Issue: Does an arbitrator’s finding have a preclusive effect prohibiting the U.S. Attorney from re-litigating an ADA issue?
|Area of Law:||Alternative Dispute Resolution, Employee Law|
|Keywords:||Arbitrator's findings; Preclusive effect; Relitigation|
|Cited Cases:||54 F.3d 787; 993 F.2d 1058; 91 F.3d 542; 906 F.2d 798; 501 U.S. 104; 878 F. Supp. 732; 117 F. Supp. 2d 72; 854 F. Supp. 283; 844 F. Supp. 696; 384 U.S. 394; 15 F.3d 1258; 960 F.2d 1146|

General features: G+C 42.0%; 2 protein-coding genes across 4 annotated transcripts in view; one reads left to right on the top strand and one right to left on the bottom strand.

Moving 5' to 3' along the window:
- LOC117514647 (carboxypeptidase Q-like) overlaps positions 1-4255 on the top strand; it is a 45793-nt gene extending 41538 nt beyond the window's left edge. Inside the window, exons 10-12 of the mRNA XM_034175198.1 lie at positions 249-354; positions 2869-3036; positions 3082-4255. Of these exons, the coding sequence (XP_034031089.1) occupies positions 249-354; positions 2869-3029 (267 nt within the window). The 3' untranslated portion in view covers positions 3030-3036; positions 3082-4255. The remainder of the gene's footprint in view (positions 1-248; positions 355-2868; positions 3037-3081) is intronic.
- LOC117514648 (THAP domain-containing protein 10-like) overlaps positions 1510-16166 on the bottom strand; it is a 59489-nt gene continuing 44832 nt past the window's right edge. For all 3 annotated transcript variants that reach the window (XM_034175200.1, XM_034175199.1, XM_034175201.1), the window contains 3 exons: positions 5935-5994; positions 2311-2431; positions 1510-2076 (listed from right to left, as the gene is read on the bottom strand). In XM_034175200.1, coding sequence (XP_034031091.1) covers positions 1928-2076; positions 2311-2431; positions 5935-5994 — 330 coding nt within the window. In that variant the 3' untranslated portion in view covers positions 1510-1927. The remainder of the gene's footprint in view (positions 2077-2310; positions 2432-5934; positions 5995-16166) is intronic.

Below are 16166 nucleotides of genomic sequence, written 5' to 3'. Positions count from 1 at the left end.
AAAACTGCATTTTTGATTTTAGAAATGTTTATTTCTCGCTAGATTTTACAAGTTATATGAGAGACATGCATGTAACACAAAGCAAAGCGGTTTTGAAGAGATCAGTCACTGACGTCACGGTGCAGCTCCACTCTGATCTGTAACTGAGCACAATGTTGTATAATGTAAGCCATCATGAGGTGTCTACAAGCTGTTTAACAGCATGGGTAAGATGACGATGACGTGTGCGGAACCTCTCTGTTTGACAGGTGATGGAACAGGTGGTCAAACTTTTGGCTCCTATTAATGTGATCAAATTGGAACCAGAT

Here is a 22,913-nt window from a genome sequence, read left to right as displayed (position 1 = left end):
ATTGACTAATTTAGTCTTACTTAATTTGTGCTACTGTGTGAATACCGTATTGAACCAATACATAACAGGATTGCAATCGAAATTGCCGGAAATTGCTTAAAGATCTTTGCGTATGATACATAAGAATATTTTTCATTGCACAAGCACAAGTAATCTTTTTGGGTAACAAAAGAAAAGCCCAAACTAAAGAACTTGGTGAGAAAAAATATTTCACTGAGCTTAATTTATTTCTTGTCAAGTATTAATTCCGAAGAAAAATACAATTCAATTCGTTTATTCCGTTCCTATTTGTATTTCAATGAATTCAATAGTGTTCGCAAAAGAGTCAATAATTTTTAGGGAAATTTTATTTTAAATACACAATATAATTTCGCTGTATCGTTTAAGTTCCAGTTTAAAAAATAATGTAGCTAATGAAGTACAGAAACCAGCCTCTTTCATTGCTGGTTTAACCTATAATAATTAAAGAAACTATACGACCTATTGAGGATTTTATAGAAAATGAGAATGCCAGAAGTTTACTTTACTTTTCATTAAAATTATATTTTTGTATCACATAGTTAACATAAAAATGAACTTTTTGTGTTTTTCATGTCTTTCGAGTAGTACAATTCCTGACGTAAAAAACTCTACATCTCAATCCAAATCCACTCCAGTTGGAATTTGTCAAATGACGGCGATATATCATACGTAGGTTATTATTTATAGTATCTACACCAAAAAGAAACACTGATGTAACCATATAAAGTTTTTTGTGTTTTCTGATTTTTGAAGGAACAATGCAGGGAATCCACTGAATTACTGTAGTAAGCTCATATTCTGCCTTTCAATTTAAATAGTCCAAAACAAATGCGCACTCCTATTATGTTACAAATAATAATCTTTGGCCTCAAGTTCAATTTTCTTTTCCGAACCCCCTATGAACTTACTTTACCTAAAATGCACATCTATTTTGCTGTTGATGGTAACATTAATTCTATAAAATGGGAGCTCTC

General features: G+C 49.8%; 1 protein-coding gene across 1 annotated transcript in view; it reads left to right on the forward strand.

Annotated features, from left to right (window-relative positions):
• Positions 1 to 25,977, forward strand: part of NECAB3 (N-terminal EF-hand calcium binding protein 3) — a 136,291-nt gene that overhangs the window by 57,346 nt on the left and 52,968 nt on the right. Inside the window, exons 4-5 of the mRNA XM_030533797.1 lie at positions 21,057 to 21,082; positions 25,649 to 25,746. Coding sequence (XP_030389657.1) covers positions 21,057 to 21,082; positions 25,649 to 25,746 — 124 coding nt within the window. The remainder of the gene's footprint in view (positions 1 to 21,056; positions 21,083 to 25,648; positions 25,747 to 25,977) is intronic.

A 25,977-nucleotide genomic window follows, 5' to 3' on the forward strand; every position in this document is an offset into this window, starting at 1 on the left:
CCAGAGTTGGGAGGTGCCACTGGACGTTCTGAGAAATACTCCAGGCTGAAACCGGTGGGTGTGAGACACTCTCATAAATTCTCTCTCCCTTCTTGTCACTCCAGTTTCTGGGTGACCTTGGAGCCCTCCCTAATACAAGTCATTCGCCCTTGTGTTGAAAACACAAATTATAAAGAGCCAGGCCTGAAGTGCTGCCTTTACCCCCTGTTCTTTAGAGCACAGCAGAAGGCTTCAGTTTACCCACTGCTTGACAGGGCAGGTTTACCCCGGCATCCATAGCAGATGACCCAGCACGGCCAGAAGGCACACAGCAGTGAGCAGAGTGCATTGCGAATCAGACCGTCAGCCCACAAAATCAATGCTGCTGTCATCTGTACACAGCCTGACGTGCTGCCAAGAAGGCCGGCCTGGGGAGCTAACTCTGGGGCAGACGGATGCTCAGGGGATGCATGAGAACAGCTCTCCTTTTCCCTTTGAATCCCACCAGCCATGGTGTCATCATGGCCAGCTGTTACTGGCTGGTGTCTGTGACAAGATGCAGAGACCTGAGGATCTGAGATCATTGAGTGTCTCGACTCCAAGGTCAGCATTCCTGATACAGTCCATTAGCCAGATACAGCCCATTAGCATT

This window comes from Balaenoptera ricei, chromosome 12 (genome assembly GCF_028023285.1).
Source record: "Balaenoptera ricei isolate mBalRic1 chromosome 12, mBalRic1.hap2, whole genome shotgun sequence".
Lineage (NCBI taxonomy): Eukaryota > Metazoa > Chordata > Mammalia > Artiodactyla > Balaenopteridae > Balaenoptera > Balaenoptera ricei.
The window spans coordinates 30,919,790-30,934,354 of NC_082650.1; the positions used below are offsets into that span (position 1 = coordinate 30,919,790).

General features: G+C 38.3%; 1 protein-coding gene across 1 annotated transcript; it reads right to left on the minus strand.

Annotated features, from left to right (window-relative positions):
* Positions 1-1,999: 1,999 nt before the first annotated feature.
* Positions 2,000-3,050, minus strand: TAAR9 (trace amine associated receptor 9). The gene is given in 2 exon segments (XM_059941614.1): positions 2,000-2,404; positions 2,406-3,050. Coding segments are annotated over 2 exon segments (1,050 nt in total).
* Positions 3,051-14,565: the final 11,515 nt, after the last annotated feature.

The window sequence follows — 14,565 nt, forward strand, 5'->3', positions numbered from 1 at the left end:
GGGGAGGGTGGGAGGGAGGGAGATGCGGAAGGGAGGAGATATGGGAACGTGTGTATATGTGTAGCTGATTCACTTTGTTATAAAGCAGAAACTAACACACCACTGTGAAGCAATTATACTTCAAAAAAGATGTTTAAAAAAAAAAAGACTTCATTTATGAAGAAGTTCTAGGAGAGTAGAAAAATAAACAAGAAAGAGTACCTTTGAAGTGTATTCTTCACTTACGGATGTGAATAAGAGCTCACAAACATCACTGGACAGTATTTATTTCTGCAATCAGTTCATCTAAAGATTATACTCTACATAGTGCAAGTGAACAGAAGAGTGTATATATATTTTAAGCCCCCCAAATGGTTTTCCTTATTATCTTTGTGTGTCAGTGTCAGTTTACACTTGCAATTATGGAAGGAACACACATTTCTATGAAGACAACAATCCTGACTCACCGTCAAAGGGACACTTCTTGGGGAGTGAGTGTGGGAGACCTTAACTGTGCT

The United States Supreme Court provided the general rule relating to the preclusive effect of administrative decisions. “When an administrative agency is acting in a judicial capacity and resolves disputed issues of fact properly before it which the parties have had an adequate opportunity to litigate, the courts have not hesitated to apply res judicata to enforce repose.” United States v. Utah Constr. & Mining Co., 384 U.S. 394, 422 (1966). An agency acts in a judicial capacity Awhen it provides for (1) representation by counsel, (2) pretrial discovery, (3) the opportunity to present memoranda of law, (4) examination and cross-examination at the hearing, (5) the opportunity to introduce exhibits, (6) the chance to object to evidence at the hearing, and (7) final findings of fact and conclusions of law. Healthcare Resources Corp. v. District 1199C, Nat’l Union of Hosp. & Health Care Employees, 878 F. Supp. 732, 736 (E.D. Pa. 1995). The nature of the proceeding may be determined by examining the regulations governing that proceeding. Id. at 736. Several Third Circuit cases discuss issue preclusion in the context of a federal civil action following a state administrative action and apply state-law principles of res judicata and collateral estoppel. E.g., Dici v. Pennsylvania, 91 F.3d 542, 547-48 (3d Cir. 1996); Swineford v. Snyder County, 15 F.3d 1258, 1266-69 (3d Cir. 1994); Roth v. Koppers Indus., Inc., 993 F.2d 1058 (3d Cir. […]